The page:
Tag Archives: holmesathon

Book #8…yet more Holmes

Book #8: The New Adventures of Sherlock Holmes edited by Martin Harry Greenberg and Carol-Lynn Roessel Waugh

I took three books with me on my trip to Omaha last month. I read two and gave up on one before I came back to AZ. Determined to continue with Holmes-a-thon, I turned to my mom’s bookshelves. They are populated with three broad categories of books: my mom’s science fiction collection, random works of mid-90s vampire fiction (…she and I went through a phase…), and books I acquired in college and were left at my parent’s house after summer vacations. I’m not talking textbooks, I’m referring to the large amount of (mostly) fiction I bought or picked up from free bins at Lincoln bookstores. So many books that I generally culled the collection each summer, leaving the remainders with Mom. (I have since engaged in the reverse process: bringing books back to Arizona a few at a time after Omaha visits.) There on a shelf, beyond Scooby the Cockatiel’s cage, was The New Adventures of Sherlock Holmes. Most likely, since there is no price in the front cover, I bought it at Page One for $4.50 (half of the cover price). After reading most of it, the better deal would have been a free bin.

The anthology had a few okay stories ("The Final Toast" by Stuart Kaminsky stands out), but most were very exposition heavy (something Doyle really isn’t) or are very concerned with social commentary (something I don’t remember Doyle’s stories being). The characters go on at great length about new technologies, such as the Gatlin gun or women’s suffrage. I didn’t finish a few stories because they bored me or quickly entered the realm of the ridiculous. I reread Doyle’s "The Adventure of the Speckled Band" as well, and again, I’m struck with how few descriptions there are. To some extent, I think the modern reader takes the Sherlock Holmes stories as a whole and weaves them together, borrowing details from one to augment all the others. The pastiche author might be left feeling that the entire rug needs to be rewove to accommodate their story.  

After a month of Sherlock Holmes fiction, I am Holmes saturated. I need a break. From the fiction at least.  I am postponing (or maybe replacing) the second anthology of Holmes short fiction on my list with the Doyle biography I bought in Madison.

Home Again, Home Again

Returned to AZ on Sunday night. The flight was bumpy, but generally on-time and uneventful.

For the first time in ages, I missed the Oscar awards. My plane didn’t land until 8pm and by the time we retrieved my luggage and dinner, it was well past 9pm. Not that I could have seen the broadcast anyway. Our HD reception is variable and doesn’t include ABC. But Eric bought me an Oscar night brownie and I followed the last few announcements via Cinematical’s live blog. For our yearly Oscar wager, I bet that the Best Director and Best Picture awards would be split (most likely going to Kathryn Bigelow and Avatar, but any split would win for me). Happily, I lost the bet and Bigelow won the director award and The Hurt Locker won Best Picture.

Yesterday was catch-up clean-up day. I didn’t clear my Task list, but I made a dent. While in Omaha, my website hosting was exploited. I wasn’t sure whether that was due to something on my parent’s computer/network, or due to lack of WordPress upgrade. Dinohost cleaned my pages, but I needed to make sure the VOTS site was a-okay. It *looks* that way and I’m *guessing* old WordPress was the culprit, but I’m not savvy enough to really know what’s going on.

While away, I received my copies of Lucinda at the Window. I was going to shove the copy into my file drawer with my other publications, but I realized something when I saw it together with the other four or so softbacks. I want *more*. Instead of tucked in a drawer, I wanna look up and see them on a shelf and ache for how *lonely* they look without a dozen friends. Call it a vanity shelf if you’d like; for now, for me, it’s motivation.

I’d like to say that being back to work at home is invigorating, and it is, but I know it won’t last long.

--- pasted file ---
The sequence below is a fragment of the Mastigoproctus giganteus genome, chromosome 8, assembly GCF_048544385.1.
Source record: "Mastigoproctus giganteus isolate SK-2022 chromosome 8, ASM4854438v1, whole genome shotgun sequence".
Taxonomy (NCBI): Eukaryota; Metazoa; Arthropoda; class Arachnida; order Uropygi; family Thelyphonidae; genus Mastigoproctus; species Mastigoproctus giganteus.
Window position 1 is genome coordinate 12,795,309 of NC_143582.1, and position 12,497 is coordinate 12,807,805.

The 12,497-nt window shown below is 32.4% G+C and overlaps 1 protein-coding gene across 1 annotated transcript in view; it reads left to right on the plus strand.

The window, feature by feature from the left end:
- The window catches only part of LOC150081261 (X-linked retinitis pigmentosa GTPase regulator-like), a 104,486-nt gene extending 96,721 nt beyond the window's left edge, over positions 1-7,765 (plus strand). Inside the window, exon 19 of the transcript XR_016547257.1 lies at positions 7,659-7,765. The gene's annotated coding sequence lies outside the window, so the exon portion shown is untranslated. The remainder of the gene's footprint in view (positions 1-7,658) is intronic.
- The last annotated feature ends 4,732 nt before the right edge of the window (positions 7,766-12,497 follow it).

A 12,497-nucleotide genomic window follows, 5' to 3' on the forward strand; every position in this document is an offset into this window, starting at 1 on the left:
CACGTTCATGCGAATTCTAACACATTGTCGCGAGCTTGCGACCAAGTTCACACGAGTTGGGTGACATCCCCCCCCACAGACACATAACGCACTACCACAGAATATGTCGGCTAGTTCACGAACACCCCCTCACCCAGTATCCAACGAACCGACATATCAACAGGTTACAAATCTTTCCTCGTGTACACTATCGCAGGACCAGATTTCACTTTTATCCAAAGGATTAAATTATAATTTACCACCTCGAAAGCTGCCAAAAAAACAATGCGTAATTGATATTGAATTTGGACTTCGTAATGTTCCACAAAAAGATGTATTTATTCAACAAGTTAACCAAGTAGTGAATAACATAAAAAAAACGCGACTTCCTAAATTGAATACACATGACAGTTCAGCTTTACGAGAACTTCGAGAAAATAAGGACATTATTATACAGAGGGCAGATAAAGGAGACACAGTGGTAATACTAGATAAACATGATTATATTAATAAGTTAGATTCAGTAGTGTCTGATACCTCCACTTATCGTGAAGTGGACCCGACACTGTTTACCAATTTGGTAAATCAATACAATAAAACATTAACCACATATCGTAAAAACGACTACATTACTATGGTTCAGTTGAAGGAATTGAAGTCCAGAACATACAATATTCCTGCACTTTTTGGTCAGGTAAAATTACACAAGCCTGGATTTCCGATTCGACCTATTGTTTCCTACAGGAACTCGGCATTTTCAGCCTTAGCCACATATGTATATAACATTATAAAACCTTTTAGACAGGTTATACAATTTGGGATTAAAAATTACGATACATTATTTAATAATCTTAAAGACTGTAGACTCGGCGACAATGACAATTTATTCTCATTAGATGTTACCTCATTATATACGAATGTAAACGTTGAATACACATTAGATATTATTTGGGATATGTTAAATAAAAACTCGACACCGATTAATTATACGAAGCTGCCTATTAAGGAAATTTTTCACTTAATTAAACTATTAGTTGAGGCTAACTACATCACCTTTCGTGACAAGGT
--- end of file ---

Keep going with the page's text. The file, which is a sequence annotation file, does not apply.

Comparing the similar section of Meyer’s The Seven-per-Cent Solution and Doyle’s "The Final Problem," I notice that Doyle uses dialogue (with very few tags) almost exclusively in his telling. And indeed, it is mostly *telling* and not *showing*, but it is the characters that are doing the speaking and as readers we are given more than enough details about what’s going on without getting prose heavy. I had not noticed this about Doyle in the past. 

Book #7 and more Doyle/Meyer

Book #7 – The Final Solution by Michael Chabon

More like a novelette (or a novella, or…whatever) than a novel, it’s a book and it has been read.

There are many similarities between The Final Solution and Mitch Cullin’s A Slight Trick of the Mind. Both deal with Holmes in his twilight years; a Holmes with physical maladies that frustrate his ability to function. Chabon’s Holmes has less mental problems. Both have retired from public life and intend to spend the remainder of life quietly keeping bees.  Both novels have small boys that become important to Holmes. Both novels deal with the experience of the World Wars; Chabon’s novelette set before WWII and Cullin’s after. Neither include Watson or the notorious drug abuse. The primary difference is that Chabon’s novel is more direct detective story. A crime occurs; Holmes solves it. Nevertheless, The Final Solution is still a "literary" novel (though Chabon takes some exception to the label). The story does have a serious and poignant historical overlay which is presented more subtly than in Cullin’s book. It’s a lovely, quick read.


Speaking of similarities…

I decided to go back and read a couple classic Doyle stories: "The Final Problem" and  "The Adventure of the Empty House". These aren’t exactly iconic stories in terms of structure, but they are ones that are important in the realm of third-party works. These are where Doyle kills off Holmes and bring him back. It’s often referred to a the Great Hiatus.

It’s been years (a decade?) since I read these two stories. I hadn’t realized the the beginning of The Seven-per-Cent Solution was a direct, in some cases word-for-word, retelling of the beginning of "The Final Problem."* What puzzles me is this: why, if these two pieces of fiction are nearly the same, is Doyle’s compelling and Meyer’s is not? What are the differences? Is it a matter of story immediacy? Is it that I know Meyer has an ulterior motive in setting up that story that way (although I had kind of forgotten about the deranged Holmes being sent to Freud plot)? Doyle’s writing still captured me even though I knew what was going on and had recently read Meyer’s version. Maybe I should investigate that a little more before moving on to the next book.